Deeper Bottom Habitats
III. Deep Sea Sedimentary Megafaunal Communities (>2000 m depth)
The MBNMS benthic invertebrate communities below 2,000 m in depth are significantly less well known than the sedimentary invertebrate communities of the continental shelf. The only sampling of this large area has been by camera sled in 1988 and 1991; recent video and camera images taken from the submersibles Mir and Alvin; and 32 beam trawls taken in 1991 and 1992 (Nybakken et al.1992a, 1992b). As a result we can only speak in general terms about the communities, and only about the larger (megafaunal) organisms.
A total of 133 species were collected from 32 beam trawls in at three sites: Monterey Canyon, Pioneer Canyon and the Navy Ocean Disposal Site off San Francisco (the latter site is outside the MBNMS boundaries; (Nybakken et al. 1992b). The most abundant large invertebrates at all three sites were holothurian echinoderms. Other abundant taxa included ophiurans, anemones, pennatulaceans and echiurans. The most abundant holothurians were two species of the family Ypsilothuriidae. These animals burrow in the sediment and were not visible in camera sled surveys. Another burrowing holothurian, Molpadia spp., was usually third or fourth in abundance, while the burrowing sea star, Eremecaster , was fourth or fifth in abundance. Based on these beam trawl collections, it appears that the dominant invertebrates in terms of abundance are infaunal. These dominant infaunal organisms are all deposit feeders.
A somewhat different picture emerges from analysis of the camera sled data, which documents only those organisms visible on the surface. The camera sled survey of the Navy site in August 1991 viewed an area of the sea floor between 1,085 and 3,283 m in depth. The surface was dominated by two holothurians, Paelopadites confundens and Pannychia moseleyi, large numbers of several species of brittlestars of which Ophiomusium glabrum, Amphiura carchara and Amphilepis platytata were the most abundant, and several species of pennatulaceans of which Pennatula phosphorea and an undescribed species of Kophoblemnon were most abundant. Also very common was the corallomorpharian anemone Corallimorphus rigidus. These dominant species from this site seemed to occupy distinct depth zones. Common observations included dense pennatulacean beds and mostly soft sediments with only occasional hard outcroppings.
The camera sled survey at the Monterey Canyon site in October 1988 viewed an area of the sea floor between approximately 2,200 and 3,200 m. Here the fauna seemed to be dominated by ophiuroids and holothurians and did not appear to be as distinctly zoned. Pennatulaceans were less frequent than in the Navy site and did not occur in dense beds. The assemblage of dominant holothurians included the 2 dominant species from the Navy site plus Benthodytes sanguinolenta and Scotoplanes globosa. However, five additional species were observed at the Monterey Canyon site that were not seen at the Navy site, including a super-abundant species of Peniagone. In the Monterey Canyon site, chemical seeps were indicated by observed discolorations of the soft sediments. Several species seemed associated with these areas, including a species of the vent clam genus Calyptogena. Similar seeps were not observed at the Navy site.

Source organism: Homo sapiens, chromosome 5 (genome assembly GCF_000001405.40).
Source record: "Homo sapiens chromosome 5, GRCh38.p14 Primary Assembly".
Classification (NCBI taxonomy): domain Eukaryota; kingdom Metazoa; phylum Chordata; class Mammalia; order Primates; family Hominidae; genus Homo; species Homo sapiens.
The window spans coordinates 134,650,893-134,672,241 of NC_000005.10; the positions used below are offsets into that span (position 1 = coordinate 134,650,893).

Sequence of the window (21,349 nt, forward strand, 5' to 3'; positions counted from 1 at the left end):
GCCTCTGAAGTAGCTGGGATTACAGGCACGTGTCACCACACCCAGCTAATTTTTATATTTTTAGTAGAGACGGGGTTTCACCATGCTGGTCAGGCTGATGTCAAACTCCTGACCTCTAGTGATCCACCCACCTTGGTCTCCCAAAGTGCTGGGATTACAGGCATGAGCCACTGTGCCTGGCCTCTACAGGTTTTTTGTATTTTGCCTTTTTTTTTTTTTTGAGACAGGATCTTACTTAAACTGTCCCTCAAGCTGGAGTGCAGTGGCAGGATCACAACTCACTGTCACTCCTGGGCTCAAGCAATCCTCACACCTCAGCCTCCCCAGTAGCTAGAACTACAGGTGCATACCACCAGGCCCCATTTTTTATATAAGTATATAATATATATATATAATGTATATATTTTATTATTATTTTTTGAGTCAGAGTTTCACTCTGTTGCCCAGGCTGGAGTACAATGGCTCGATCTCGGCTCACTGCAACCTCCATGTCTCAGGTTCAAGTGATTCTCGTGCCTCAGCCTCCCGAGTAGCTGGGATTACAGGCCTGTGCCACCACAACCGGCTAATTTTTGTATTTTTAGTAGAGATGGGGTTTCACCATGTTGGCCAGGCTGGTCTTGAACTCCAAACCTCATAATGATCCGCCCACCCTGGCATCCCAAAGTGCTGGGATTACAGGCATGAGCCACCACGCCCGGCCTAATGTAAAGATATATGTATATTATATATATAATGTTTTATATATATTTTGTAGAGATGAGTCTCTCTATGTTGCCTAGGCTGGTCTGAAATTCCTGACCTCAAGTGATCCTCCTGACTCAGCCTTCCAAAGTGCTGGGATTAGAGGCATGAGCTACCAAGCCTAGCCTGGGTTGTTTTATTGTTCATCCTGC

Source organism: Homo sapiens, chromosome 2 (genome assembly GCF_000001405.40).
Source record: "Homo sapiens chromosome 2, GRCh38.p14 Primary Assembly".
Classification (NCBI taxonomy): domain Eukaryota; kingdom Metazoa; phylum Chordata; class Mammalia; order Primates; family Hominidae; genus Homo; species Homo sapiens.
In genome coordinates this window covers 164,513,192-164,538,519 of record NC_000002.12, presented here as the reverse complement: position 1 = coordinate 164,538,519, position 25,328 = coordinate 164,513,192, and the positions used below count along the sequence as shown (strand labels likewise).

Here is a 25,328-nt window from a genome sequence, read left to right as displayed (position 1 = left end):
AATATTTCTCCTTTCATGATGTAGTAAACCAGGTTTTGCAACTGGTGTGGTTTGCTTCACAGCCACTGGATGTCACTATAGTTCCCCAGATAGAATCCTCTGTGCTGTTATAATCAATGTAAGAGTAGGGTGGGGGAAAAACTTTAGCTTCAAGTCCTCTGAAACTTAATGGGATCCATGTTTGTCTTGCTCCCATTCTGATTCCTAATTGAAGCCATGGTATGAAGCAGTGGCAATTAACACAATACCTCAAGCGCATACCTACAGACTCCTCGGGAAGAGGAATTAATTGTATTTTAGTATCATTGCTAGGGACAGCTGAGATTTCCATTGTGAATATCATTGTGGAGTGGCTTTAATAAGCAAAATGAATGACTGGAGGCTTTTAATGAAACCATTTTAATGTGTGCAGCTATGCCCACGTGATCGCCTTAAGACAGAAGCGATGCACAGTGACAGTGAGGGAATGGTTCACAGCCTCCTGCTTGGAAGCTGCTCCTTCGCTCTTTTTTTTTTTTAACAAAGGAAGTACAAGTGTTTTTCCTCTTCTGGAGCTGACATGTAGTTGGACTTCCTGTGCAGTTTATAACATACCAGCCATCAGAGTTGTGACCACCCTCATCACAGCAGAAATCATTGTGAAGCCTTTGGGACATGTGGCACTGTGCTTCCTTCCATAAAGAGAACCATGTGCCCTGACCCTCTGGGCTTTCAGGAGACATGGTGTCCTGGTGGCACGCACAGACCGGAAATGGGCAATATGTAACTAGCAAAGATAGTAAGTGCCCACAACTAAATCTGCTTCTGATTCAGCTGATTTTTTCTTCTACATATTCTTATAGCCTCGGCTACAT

High variance in the abundances of organisms in different trawls coupled with the visual records from the camera sleds strongly suggests that distributions of these megafaunal organisms is highly patchy, especially among surface-dwelling forms. As noted above, relative abundance of species differed significantly at the three sites. Dramatic changes in species abundance were also observed in different surveys of the same sites. For example, there was a major decline in the abundance of Paleopadites confundens between 1991 and 1992 at the Navy site, and Pannychia mosleyi and Ophiomusium glabrum were absent from all but one site in 1992. This dramatic change in abundance among dominant organisms was also mirrored in many of the less abundant species. The isopod Storthyngura was observed at the Pioneer Canyon site in 1992, but was not seen at any other site. Similarly, the small holothurians Peniagone and Elpidia appeared only at the Monterey Canyon site. Another particularly noticeable change in the 1992 sampling at all sites was the complete absence of the large lithod crab Paralomis verrilli.
Quantitative analysis of differences between sites and between survey years indicated that the megafauna associations at the same depth in the MBNMS are really quite different at different sites. Results also suggested that there are strong seasonal and yearly differences within the same site. Surveys of the Navy site between years showed the highest similarity (80.8 percent similarity between years, using percent similarity of mean species abundances per 100 square meter surveyed). The Monterey Canyon site was the most different from all the others (39.7 median percent similarity compared to other sites). The Pioneer site was intermediate in similarity between the Navy site and the Monterey Canyon site (Nybakken et al. 1992b).
Unfortunately, these results cannot be compared to other local studies, as none have been published in the peer-reviewed literature concerning the benthic megafauna communities at the depths of 2,000 to 3,000 m. The closest areas for which data exist are off the Oregon and southern California coasts.
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Faunal Assemblages on the Continental Shelf
(40 - 600 m depth)